“In what situations could you think about it, Ronald?” APA asked vigorously.

Ron reflected internally. His wife was permanently busy with their children and obsessively monitored the super-intelligent home AI system that operated their household and a team of DMA’s (domestic management assistants). He absolutely could not imagine when and with whom she could go on romantic dates.

“Maybe when I help my son do homework in his room she summons a virtual tryst through our Spatial Video Conferencing Interface,” Ron blurted out, instantly horrified himself by the absurdity of what he just uttered.

“Looks like an insight! What do you think of this, Ronald?’ enquired the APA enthusiastically.

Insight? Is she serious?! I don't think I could come up with anything more stupid, thought Ron. He looked closely at APA and tried to understand what processes, computations, scanning, and God knows what else were going on in her system. After all, it was perfectly clear that he put his foot in his mouth, just to provide this electronic presence with an expedient and somewhat rational response. But was it even worth the time it would take trying to explain this to “her?”

“It could be an insight, or maybe I'm just tired, and it's time for us to finish.”

“I believe you have things to reflect on regarding relations with your wife. You did a great job today, Ronald!”

“Yes, APA, you're right,” Ron grinned sadly as he thought to himself, Yah, “she” is always right.

“I see your mood is much better than it was before we started the session. You came in puzzled but left in high spirits. Thanks for the productive collaboration, Ronald!”

“Thank you as well, APA,” Ron smiled perplexedly.

On the way home, Ron was thinking about the relationship with his wife. Maybe the APA was right, and his wife's petty intrigue was quite possible. They had been together for so many years, the former feelings had long been gone, and the new ones seemed to have nowhere to come from. As he approached the house, Ron felt increasingly gloomy yet determined. I should pretend to be helping my son with the homework, and spy to see what she’ll be doing, he concluded.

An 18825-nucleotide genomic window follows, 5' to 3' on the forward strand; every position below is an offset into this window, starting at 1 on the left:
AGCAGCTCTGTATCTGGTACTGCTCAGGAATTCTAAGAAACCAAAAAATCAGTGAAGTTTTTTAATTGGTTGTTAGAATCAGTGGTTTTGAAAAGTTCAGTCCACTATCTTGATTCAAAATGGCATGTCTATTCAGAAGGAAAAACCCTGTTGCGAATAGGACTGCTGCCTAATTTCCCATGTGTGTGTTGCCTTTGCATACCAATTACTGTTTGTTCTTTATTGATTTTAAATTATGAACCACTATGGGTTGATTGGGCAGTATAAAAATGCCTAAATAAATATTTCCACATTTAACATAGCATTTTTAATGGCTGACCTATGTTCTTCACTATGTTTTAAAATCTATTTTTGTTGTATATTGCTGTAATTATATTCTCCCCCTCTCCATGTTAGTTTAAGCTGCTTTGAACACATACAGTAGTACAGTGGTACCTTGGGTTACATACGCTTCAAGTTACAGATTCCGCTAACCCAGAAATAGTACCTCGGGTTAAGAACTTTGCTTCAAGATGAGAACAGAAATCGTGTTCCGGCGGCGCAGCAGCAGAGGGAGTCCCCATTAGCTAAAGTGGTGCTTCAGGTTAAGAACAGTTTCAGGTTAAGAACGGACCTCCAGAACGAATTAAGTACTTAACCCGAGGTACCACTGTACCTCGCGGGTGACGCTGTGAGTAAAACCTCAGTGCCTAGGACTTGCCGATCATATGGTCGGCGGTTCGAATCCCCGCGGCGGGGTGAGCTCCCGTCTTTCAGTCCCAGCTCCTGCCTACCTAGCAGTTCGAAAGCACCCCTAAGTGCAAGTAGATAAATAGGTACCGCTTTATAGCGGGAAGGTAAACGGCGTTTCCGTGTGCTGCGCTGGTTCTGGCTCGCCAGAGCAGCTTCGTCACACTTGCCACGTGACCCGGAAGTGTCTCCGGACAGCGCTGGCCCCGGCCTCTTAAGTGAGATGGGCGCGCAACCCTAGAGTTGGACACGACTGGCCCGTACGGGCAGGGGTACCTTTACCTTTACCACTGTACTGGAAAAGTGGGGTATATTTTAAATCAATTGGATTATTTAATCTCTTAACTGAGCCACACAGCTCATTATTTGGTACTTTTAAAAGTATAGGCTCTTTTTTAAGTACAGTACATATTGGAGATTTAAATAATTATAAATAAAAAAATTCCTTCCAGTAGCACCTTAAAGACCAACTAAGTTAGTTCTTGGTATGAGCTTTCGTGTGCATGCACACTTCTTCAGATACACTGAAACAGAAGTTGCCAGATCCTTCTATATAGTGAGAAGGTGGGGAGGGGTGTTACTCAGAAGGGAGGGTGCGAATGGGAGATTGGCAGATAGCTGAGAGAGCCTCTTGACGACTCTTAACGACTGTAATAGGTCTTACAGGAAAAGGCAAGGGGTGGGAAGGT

A week later Ron came to see the APA again, but this time a client chair showed up at the front desk accompanied by a strange robot (not that they weren’t all strange).

“Hello, Ronald! I'm sorry, but your psychotherapist’s software is being updated today. We can offer you a replacement,” the robot reported.

“Thank you, no need for replacement. I’m not sure what kind of difficulties I will face with the software of a new robot. On top of that, all my personal files are with the APA, and I don’t want to repeat everything.”

“That makes perfect sense. Good. Is there anything else I can help you with?”

Ron hesitated—he wanted to share information about the APA’s incorrect performance but had no idea how to tell that to a robot.

“Can I talk to a human?” Ron asked.

“The human will be here in three days, from 1200 to 1600 hours, Eastern Standard Time.”

“I won't be able to come by that time... can I leave them a message?”

“Yes, of course. Please, speak, I am recording,” a red indicator began blinking on the robot's forehead.

Ron began, “My psychotherapist tells me that I look great at the beginning of each session. This is, you know, somewhat depressing, particularly because I know it’s not true. Could you please add some reasonable variety to the program? On the Psychotherapy.net website, you can find excellent demonstrations of live sessions between human psychotherapists and clients. Perhaps you can incorporate examples from those human-to-human interactions to update and humanize the programming of your APAs. Oh yes, and it would also be great if the APA didn’t hand me a tissue every time I tilt my head. Sometimes I just lower my head and have no intention whatsoever to cry.”

“Is that all?” the robot inquired.

“I suppose, for now.”

“The meaning of this message is not completely clear to me. Are you sure that a human will be able to correctly process this information?”

“I do hope so,” said Ron quietly as he turned his head downward.

A tissue appeared.

File under: Therapy Humor, Musings and Reflections